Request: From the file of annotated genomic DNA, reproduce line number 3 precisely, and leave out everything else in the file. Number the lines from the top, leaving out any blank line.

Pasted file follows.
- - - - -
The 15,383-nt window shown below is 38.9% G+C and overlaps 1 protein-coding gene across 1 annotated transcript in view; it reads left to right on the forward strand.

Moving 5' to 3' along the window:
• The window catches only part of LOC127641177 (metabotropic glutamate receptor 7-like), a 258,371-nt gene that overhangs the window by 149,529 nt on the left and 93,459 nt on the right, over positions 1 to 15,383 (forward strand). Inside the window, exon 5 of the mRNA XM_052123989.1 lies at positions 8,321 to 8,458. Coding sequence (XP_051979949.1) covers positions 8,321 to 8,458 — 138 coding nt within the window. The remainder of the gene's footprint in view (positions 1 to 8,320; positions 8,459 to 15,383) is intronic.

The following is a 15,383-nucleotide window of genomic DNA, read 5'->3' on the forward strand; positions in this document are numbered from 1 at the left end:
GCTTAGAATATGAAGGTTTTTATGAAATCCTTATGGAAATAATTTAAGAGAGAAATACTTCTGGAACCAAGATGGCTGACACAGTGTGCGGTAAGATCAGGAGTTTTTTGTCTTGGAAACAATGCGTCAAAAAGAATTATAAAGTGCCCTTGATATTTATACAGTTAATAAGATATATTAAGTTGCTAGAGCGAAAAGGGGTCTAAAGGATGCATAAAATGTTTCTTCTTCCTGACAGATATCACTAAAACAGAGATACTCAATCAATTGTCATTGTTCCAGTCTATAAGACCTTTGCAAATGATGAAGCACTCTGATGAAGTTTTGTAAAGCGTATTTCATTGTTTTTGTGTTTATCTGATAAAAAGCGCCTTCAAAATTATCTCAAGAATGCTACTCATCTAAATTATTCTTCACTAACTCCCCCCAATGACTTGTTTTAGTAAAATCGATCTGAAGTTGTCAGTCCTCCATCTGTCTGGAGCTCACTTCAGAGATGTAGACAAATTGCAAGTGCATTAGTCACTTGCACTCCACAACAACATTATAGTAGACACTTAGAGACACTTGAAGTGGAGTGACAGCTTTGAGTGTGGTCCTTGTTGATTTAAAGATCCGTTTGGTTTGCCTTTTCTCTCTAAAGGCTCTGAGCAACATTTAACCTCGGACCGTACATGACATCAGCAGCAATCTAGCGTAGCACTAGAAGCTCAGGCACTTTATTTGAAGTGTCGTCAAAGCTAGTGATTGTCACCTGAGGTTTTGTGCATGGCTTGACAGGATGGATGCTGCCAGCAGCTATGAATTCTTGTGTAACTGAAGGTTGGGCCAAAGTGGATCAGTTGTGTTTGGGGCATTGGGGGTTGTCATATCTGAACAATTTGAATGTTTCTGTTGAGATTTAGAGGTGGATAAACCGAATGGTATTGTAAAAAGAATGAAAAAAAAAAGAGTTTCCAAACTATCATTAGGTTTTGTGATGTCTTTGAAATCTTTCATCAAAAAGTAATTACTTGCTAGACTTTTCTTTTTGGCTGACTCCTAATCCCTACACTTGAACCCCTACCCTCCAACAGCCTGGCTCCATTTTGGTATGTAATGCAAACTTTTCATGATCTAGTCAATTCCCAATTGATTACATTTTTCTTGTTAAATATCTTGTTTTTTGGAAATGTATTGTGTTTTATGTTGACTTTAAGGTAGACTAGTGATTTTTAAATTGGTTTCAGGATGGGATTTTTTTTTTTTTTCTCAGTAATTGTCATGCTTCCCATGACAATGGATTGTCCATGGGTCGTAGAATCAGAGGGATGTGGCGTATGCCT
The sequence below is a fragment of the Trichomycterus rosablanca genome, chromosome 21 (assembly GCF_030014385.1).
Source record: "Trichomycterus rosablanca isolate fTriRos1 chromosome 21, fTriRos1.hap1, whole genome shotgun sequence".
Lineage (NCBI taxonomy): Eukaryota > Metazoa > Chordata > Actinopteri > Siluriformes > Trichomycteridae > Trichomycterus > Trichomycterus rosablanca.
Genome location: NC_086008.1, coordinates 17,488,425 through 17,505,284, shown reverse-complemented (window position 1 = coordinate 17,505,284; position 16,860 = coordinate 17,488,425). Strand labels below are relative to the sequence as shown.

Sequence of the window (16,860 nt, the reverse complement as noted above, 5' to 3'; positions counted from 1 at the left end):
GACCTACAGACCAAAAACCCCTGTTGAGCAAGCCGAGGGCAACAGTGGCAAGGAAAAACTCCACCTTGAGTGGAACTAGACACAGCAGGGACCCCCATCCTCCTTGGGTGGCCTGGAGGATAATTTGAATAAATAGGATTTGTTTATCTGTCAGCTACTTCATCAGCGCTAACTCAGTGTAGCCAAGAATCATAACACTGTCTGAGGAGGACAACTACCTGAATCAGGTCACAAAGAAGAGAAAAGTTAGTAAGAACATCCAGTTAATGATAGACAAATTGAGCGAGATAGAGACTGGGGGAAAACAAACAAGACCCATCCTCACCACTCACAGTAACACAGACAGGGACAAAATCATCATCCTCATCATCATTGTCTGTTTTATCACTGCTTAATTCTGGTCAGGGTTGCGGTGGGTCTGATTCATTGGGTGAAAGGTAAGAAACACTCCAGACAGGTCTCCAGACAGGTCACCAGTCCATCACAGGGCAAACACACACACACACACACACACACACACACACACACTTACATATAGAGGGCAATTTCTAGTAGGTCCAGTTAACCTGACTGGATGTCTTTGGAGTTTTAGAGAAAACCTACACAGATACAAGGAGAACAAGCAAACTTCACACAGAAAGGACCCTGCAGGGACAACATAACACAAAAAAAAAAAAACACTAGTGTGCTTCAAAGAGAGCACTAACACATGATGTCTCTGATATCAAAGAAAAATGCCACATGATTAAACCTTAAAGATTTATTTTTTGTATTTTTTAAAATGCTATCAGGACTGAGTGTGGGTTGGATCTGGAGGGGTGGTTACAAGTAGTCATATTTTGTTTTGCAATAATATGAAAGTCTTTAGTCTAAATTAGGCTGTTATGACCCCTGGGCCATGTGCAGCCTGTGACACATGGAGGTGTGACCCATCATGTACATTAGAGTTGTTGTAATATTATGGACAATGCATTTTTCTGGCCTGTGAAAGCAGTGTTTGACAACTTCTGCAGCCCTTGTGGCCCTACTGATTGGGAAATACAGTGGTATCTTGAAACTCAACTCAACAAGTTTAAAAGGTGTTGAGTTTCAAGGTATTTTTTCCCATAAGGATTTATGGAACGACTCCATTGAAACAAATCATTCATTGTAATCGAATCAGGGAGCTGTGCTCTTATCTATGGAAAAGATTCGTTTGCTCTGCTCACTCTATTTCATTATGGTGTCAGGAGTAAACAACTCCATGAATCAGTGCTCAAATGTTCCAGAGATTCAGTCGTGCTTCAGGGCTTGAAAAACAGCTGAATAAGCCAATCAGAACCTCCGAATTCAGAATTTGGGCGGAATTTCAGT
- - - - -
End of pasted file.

• The window catches only part of LOC127641177 (metabotropic glutamate receptor 7-like), a 258,371-nt gene that overhangs the window by 149,529 nt on the left and 93,459 nt on the right, over positions 1 to 15,383 (forward strand). Inside the window, exon 5 of the mRNA XM_052123989.1 lies at positions 8,321 to 8,458. Coding sequence (XP_051979949.1) covers positions 8,321 to 8,458 — 138 coding nt within the window. The remainder of the gene's footprint in view (positions 1 to 8,320; positions 8,459 to 15,383) is intronic.